Cobalt Labs Raises $1.5M for Crowdsourced Penetration Testing
Crowdsourced bug bounties are common, but startup Cobalt Labs is now crowdsourcing penetration testing as well.Cobalt Labs is aiming to grow its crowdsourced approach to security testing with a new round of seed funding, announced Aug. 17. The $1.5 million seed round was led by eLab Ventures and included the participation of Tim Draper with Draper Associates. Cobalt Labs has raised a total of $2.5 million since its launch in 2013, initially as a crowdsourced bug bounty program platform. Although crowdsourced bug bounty programs are still part of the Cobalt Labs platform, the overall idea has now evolved to become a crowdsourced security service, including penetration testing. "Cobalt Labs is in the space of crowdsourced application security,"Jacob Hansen, co-founder and CEO of Cobalt Labs, told eWEEK. The basic idea behind the crowdsourced model is that skilled professionals join the Cobalt Labs platform and participate in various security engagements. As such, Cobalt Labs doesn't directly employ the security talent but helps make it available to organizations. Hansen noted that while the company first started out exclusively in the bug bounty space, 75 percent of the company's revenues currently come from crowdsourced penetration testing.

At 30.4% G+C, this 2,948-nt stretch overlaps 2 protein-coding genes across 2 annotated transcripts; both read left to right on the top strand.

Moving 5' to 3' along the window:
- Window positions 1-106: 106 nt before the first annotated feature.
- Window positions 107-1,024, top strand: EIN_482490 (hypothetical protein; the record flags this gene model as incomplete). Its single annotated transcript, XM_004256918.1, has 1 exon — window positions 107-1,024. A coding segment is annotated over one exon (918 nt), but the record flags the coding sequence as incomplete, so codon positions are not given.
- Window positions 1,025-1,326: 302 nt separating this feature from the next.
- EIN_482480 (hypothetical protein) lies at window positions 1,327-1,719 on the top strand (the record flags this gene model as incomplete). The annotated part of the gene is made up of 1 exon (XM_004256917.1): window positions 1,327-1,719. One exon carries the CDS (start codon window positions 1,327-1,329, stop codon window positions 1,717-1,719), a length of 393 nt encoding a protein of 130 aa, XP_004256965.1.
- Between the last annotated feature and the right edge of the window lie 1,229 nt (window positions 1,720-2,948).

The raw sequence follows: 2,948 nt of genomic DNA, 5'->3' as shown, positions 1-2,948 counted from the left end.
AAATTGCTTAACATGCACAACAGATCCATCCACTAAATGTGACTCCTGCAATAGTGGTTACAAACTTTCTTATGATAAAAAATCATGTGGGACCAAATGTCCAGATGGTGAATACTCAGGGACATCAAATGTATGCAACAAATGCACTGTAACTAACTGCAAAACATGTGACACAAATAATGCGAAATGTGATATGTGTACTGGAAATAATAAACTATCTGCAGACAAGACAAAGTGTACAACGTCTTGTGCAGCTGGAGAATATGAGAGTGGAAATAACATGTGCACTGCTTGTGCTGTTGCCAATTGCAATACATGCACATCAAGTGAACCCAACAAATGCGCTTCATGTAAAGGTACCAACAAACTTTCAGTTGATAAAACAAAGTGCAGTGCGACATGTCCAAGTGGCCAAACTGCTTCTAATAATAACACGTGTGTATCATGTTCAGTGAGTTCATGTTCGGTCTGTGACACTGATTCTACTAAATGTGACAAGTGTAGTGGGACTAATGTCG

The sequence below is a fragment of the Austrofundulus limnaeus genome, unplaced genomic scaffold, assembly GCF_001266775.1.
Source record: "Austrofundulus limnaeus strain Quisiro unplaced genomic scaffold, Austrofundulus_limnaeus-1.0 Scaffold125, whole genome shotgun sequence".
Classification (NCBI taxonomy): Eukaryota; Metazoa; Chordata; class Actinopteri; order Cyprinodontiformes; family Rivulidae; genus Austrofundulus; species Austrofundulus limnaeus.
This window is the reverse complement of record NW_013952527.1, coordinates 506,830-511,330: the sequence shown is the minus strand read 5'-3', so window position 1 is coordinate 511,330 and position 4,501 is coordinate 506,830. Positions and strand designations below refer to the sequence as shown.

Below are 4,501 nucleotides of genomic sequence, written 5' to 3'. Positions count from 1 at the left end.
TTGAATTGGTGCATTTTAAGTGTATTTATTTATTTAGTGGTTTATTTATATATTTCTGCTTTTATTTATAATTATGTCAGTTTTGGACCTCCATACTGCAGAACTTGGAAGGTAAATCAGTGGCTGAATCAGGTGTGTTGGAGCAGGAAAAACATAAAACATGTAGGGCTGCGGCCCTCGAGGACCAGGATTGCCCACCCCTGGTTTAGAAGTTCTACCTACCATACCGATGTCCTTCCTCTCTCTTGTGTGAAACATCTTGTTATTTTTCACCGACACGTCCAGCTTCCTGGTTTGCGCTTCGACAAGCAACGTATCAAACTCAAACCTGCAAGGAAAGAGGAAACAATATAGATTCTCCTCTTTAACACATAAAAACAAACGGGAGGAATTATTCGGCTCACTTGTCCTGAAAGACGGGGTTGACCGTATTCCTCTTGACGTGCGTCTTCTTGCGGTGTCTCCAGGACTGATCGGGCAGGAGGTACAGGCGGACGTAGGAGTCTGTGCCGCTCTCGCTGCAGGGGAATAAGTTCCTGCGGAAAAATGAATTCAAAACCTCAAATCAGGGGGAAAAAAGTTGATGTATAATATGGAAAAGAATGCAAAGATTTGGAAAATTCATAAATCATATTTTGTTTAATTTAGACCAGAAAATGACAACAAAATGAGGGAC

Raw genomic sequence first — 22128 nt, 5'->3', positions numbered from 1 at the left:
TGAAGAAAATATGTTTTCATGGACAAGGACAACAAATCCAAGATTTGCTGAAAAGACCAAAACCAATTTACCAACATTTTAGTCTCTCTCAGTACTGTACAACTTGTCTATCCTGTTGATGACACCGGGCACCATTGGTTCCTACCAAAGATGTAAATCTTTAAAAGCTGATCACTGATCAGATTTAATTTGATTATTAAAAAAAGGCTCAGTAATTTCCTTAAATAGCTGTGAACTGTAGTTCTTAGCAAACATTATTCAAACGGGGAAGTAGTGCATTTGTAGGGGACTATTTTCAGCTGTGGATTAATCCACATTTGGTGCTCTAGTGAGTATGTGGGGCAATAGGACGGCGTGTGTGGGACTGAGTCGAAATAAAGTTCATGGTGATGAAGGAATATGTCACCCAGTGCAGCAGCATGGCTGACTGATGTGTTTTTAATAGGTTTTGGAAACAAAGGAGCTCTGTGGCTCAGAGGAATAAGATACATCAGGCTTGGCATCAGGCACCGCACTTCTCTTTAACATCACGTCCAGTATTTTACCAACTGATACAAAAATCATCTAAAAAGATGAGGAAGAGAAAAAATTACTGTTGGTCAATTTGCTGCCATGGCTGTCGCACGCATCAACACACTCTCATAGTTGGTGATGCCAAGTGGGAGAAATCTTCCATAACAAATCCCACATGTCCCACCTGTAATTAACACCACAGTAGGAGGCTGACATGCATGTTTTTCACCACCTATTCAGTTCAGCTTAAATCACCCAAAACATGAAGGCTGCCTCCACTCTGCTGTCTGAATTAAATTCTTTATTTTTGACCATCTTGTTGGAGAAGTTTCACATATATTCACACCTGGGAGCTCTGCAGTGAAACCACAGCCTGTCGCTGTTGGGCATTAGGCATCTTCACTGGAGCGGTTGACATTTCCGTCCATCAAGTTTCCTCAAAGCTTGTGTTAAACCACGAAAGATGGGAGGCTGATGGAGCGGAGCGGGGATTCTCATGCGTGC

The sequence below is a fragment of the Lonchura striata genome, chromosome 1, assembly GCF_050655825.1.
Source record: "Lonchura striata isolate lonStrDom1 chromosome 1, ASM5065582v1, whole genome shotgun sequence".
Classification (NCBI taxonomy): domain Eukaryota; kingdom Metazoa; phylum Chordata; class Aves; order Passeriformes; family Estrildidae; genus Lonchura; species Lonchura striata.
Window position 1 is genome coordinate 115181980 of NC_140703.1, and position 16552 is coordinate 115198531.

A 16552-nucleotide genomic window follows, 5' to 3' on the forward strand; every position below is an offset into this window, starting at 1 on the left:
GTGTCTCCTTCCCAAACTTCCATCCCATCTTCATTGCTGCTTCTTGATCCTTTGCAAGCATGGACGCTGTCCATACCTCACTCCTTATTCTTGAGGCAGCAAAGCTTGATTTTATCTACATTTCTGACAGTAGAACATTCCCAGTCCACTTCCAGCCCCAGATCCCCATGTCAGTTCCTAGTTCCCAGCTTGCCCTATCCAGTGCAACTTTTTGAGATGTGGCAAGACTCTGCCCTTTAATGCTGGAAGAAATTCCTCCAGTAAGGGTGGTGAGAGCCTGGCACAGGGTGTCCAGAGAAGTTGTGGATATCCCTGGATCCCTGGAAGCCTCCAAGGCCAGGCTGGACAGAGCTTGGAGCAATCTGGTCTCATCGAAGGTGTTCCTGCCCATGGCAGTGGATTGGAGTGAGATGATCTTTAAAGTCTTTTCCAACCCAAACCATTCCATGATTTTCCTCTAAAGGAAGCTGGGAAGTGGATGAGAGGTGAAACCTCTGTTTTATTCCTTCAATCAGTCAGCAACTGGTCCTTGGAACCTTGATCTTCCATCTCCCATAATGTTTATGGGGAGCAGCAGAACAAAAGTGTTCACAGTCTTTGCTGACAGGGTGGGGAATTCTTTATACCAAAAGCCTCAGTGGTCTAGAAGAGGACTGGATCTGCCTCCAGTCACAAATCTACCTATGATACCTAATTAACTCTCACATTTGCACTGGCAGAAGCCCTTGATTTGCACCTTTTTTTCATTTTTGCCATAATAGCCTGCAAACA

The idea of running a bug bounty program is not uncommon, and there are multiple companies in the space, including HackerOne and Bugcrowd. Running crowdsourced penetration testing is somewhat of a more novel approach that Cobalt Labs came to after multiple customer engagements for bug bounty programs. With a bug bounty, a company offers a reward (the bounty) to a researcher for finding a vulnerability. In contrast, with a penetration test, researchers actively probe an organization and its applications, and look for security vulnerabilities, misconfigurations and weaknesses.